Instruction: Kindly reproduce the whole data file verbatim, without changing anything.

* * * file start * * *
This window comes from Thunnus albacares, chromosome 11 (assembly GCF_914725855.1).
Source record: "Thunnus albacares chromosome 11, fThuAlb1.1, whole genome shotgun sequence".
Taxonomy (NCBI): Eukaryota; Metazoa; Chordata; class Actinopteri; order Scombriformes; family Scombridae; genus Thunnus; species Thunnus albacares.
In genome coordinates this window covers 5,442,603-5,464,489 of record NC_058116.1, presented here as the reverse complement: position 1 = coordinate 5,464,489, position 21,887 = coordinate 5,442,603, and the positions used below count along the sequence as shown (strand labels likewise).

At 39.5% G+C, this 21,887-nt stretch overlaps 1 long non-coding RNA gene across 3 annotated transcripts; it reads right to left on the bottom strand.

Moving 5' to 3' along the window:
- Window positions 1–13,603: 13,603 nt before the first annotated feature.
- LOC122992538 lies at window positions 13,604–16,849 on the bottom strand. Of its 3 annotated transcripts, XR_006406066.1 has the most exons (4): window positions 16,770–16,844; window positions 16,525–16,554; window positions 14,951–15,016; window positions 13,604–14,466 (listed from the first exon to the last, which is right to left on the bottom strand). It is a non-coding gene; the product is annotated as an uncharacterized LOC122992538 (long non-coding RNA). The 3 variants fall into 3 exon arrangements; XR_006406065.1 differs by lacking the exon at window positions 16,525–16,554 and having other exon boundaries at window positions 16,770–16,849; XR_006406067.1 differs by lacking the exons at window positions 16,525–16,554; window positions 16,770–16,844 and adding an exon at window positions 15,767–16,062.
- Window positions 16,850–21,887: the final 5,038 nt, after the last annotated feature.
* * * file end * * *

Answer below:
This window comes from Thunnus albacares, chromosome 11 (assembly GCF_914725855.1).
Source record: "Thunnus albacares chromosome 11, fThuAlb1.1, whole genome shotgun sequence".
Taxonomy (NCBI): Eukaryota; Metazoa; Chordata; class Actinopteri; order Scombriformes; family Scombridae; genus Thunnus; species Thunnus albacares.
In genome coordinates this window covers 5,442,603-5,464,489 of record NC_058116.1, presented here as the reverse complement: position 1 = coordinate 5,464,489, position 21,887 = coordinate 5,442,603, and the positions used below count along the sequence as shown (strand labels likewise).

At 39.5% G+C, this 21,887-nt stretch overlaps 1 long non-coding RNA gene across 3 annotated transcripts; it reads right to left on the bottom strand.

Moving 5' to 3' along the window:
- Window positions 1–13,603: 13,603 nt before the first annotated feature.
- LOC122992538 lies at window positions 13,604–16,849 on the bottom strand. Of its 3 annotated transcripts, XR_006406066.1 has the most exons (4): window positions 16,770–16,844; window positions 16,525–16,554; window positions 14,951–15,016; window positions 13,604–14,466 (listed from the first exon to the last, which is right to left on the bottom strand). It is a non-coding gene; the product is annotated as an uncharacterized LOC122992538 (long non-coding RNA). The 3 variants fall into 3 exon arrangements; XR_006406065.1 differs by lacking the exon at window positions 16,525–16,554 and having other exon boundaries at window positions 16,770–16,849; XR_006406067.1 differs by lacking the exons at window positions 16,525–16,554; window positions 16,770–16,844 and adding an exon at window positions 15,767–16,062.
- Window positions 16,850–21,887: the final 5,038 nt, after the last annotated feature.